That your grace has a high esteem for learning, particularly appears by the large progress you made therein: and your love for the muses shews a sweetness of temper, and generous humanity, peculiar to the greatness of your soul; for such virtues reign not in the breast of every man of quality.

Defer no longer then, my lord, to charm the world with beauty of your numbers, and shew the poet, as you have done the orator; convince our unthinking Britons, by what vile arts France lost her liberty: and teach them to avoid their own misfortunes, as well as to weep over Henry IV. who (if it were possible for him to know) would forgive the bold assassin’s hand, for the honour of having his fall celebrated by your grace’s pen.

To be distinguished by persons of your grace’s character, is not only the highest ambition, but the greatest reputation to an author; and it is not the least of my vanities, to have it known to the public, I had your grace’s leave to prefix your name to this comedy.

I wish I were capable to cloathe the following scenes in such a dress as might be worthy to appear before your grace, and draw your attention as much as your grace’s admirable qualifications do that of all mankind; but the muses, like most females, are least liberal to their own sex.

All I dare say in favour of this piece, is, that the plot is entirely new, and the incidents wholly owing to my oven invention; not borrowed from our own, or translated from the works of any foreign poet; so that they have a t least the charm of novelty to recommend them. If they are so lucky, in some leisure hour, to give your grace the least diversion, they will answer the utmost ambition of,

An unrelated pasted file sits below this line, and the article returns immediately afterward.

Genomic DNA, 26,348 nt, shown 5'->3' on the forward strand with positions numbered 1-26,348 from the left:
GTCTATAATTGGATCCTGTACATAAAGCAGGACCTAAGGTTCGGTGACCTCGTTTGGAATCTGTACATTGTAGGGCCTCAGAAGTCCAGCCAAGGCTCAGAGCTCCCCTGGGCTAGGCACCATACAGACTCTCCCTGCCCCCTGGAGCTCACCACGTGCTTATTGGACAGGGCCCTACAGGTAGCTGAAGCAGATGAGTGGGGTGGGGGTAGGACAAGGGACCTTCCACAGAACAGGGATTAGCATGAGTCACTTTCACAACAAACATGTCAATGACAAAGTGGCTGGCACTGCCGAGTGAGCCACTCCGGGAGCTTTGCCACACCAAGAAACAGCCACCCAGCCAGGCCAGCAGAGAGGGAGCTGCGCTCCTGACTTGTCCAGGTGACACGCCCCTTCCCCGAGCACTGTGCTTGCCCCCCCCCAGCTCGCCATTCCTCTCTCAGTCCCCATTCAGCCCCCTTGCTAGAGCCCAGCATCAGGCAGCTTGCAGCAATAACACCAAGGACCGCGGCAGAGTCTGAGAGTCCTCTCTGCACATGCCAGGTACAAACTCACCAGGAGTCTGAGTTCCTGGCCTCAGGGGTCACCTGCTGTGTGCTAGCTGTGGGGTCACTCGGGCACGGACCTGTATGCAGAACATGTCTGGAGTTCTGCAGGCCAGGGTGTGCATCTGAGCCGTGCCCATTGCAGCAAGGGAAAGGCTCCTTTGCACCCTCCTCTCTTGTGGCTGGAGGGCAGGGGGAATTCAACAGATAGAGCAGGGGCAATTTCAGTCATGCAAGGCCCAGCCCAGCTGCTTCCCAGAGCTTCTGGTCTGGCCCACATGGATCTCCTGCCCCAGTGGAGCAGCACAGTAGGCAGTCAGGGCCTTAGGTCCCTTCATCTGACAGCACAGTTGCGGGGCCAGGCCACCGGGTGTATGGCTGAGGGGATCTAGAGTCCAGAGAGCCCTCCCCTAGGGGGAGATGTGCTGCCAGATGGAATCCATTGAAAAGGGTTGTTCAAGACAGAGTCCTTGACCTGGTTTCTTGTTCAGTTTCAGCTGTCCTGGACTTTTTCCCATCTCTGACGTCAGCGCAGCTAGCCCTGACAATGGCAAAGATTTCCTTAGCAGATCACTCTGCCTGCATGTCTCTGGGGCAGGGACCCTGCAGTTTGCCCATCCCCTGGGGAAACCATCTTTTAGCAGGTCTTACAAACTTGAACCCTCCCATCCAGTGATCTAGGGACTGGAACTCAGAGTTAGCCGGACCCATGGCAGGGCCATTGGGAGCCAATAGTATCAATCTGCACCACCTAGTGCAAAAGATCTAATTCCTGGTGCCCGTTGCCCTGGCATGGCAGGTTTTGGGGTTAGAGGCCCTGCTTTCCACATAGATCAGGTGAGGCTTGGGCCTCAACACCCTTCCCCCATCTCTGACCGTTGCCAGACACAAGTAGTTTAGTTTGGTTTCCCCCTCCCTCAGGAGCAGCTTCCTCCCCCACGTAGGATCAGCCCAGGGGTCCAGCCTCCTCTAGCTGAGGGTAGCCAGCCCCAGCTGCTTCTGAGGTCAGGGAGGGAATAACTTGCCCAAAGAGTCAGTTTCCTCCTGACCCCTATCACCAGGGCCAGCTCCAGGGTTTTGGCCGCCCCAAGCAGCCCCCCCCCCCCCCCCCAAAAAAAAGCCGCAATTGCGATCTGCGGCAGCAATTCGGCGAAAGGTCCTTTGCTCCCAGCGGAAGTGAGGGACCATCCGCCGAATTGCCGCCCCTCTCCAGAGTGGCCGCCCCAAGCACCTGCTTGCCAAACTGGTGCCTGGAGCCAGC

My Lord,

Your Grace’s most obedient, most devoted,

And most humble Servant, Susannah Centlivre.

 

 

PROLOGUE

 

To-night we come upon a bold design,

To try to please without one borrow’d line;

Our plot is new and regularly clear,

And not one single tittle from Moliere.

O’er bury’d poets we with caution tread,

And parish sextons leave to rob the dead.

For you, bright British fair, in hopes to charm ye,

We bring to-night a lover from the army;

You know the soldiers have the strangest arts,

Such a proportion of prevailing parts,

You’d think that they rid post to women’s hearts.

I wonder whence they draw their bold pretence;

We do not chuse them sure for our defence:

That plea is both impolitic and wrong,

And only suits such dames as want a tongue.

Is it their eloquence and fine address?

The softness of their language? –Nothing less.

Is it their courage, that they bravely dare

To storm the sex at once? Egad! ‘tis there,

They act by us as in the rough campaign,

Unmindful of repulses, charge again:

They mine and countermine, resolv’d to win,

And, if a breach is made, –they will come in.

You’ll think by what we have of soldiers said,

Our female wit was in the service bred:

But she is to the hardy toil a stranger,

She loves the cloth indeed, but hates the danger:

Yet to this circle of the brave and gay,

She bid one, for her good intentions say,

She hopes you’ll not reduce her to half-pay.

As for our play, ‘tis English humour all:

Then will you let our manufacture fall?

Would you the honour of our nations raise,

Keep English credit up, and English plays.

 

 

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Filed under 1770's, Great Britain, London, Posted by Caroline Fuchs, Theater